Fake Industries Architectural Agonism with MAIO. Model images from Rooms: No Vacancy, 2014.
© Fake Industries Architectural Agonism with MAIO Fake Industries Architectural Agonism with MAIO. Model images from Rooms: No Vacancy, 2014.

"The world is full of architecture, more or less interesting; we do not wish to add any more … Don’t ask us for new stuff, we copy."

Cristina Goberna’s and Urtzl Grau’s (a.k.a. Fake Industries Architectural Agonism) fighting words could be the motto of Chatter: Architecture Talks Back, the exhibition of drawings, models, and videos that Karen Kice curated for the Art Institute of Chicago. What is most remarkable about this exhibition is that it manages to find a lot of material to show in what already exists, both in terms of reused images and forms, and in terms of its Postmodernist adherence to reworking precedent as the main task of architecture.

Erin Besler. Diamond plans at 1% and 100% speed from Low Fidelity, 2012.
© Erin Besler Erin Besler. Diamond plans at 1% and 100% speed from Low Fidelity, 2012.


It is not always easy going trying to figure out all that chatter. Deciding what to make of Erin Besler’s calligraphy—which is actually the result of having computers trace the solid and void parts of Peter Eisenman’s House VI drawings at such a slow speed that they waver and quaver—requires either a deep knowledge of the last half-century of architecture history or a willingness to accept these abstractions at face value as annotations that have acquired their own beauty. Searching in “Where’s Waldo” mode through Jimenez Lai’s take on Dante’s Divine Comedy will test your knowledge of the work of Frank Gehry, FAIA, Bernard Tschumi, FAIA, and Stanley Tigerman, FAIA (not to mention Le Corbusier); make you wonder why Tigerman’s work is paradisiacal; and leave you lost in fragments.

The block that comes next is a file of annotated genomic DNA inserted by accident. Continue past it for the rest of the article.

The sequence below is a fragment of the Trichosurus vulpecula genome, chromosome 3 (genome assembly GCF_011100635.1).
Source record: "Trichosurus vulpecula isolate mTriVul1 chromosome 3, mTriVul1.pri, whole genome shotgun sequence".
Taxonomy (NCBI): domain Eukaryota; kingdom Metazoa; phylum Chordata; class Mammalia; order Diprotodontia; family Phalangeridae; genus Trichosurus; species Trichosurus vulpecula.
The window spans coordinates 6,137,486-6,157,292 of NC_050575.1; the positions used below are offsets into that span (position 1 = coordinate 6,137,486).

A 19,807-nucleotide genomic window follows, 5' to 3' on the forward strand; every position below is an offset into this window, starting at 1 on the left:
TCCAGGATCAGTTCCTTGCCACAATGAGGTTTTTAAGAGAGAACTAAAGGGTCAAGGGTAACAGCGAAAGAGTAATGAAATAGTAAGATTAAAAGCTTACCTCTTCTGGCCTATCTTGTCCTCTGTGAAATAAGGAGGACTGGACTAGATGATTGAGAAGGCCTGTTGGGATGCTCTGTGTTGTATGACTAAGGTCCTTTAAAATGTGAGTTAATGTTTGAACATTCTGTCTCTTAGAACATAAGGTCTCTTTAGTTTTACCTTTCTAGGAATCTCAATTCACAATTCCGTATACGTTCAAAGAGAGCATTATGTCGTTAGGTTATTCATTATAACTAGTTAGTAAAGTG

Bureau Spectacular, by Jimenez Lai, assisted by Senaid Selcin and Frank Gossage. Cartoonish Metropolis, 2011
© Bureau Spectacular Bureau Spectacular, by Jimenez Lai, assisted by Senaid Selcin and Frank Gossage. Cartoonish Metropolis, 2011


There are a few proposals for “real” buildings, but they belong to the background noise of drawings Kice, the curator, drew from the Art Institute’s collection. It is always a joy to see something from Archigram or Robert Venturi, FAIA, but they seem out of place. That is because the featured architecture rejects so much of building practice. Formlessfinder (Garrett Ricciardi and Julian Rose) claim that the search for form has “always served to limit and control” architecture, and so they seek its opposite. Ironically, they come the closest of all participants to presenting something that, at least for a few days, existed in three dimensions, had structure, and was inhabitable: A pile of shifting sand that acted as the entrance pavilion to Design Miami in December 2013.

Formlessfinder. Tent Pile for Design Miami 2013 from formlessfinder application, 2014.
© Formlessfinder Formlessfinder. Tent Pile for Design Miami 2013 from formlessfinder application, 2014.